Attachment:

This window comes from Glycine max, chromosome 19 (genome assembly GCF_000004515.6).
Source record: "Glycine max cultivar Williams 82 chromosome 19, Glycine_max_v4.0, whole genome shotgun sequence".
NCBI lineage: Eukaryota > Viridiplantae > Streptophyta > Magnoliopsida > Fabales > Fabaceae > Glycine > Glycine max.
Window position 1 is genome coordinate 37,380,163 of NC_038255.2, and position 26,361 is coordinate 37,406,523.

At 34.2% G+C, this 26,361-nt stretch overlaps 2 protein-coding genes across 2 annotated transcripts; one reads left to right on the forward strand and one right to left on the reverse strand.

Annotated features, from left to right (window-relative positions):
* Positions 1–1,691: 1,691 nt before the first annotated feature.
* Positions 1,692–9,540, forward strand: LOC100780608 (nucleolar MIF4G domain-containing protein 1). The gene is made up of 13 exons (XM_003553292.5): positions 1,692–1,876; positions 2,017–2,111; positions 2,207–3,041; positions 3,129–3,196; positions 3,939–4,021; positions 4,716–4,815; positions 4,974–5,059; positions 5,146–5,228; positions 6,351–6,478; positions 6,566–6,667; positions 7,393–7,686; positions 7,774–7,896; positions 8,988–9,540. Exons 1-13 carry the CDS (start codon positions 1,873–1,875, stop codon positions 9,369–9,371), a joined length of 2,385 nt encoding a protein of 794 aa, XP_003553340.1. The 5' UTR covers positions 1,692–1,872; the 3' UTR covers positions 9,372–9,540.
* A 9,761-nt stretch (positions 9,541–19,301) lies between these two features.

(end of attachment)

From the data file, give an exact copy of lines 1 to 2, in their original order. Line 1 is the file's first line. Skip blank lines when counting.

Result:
This window comes from Glycine max, chromosome 19 (genome assembly GCF_000004515.6).
Source record: "Glycine max cultivar Williams 82 chromosome 19, Glycine_max_v4.0, whole genome shotgun sequence".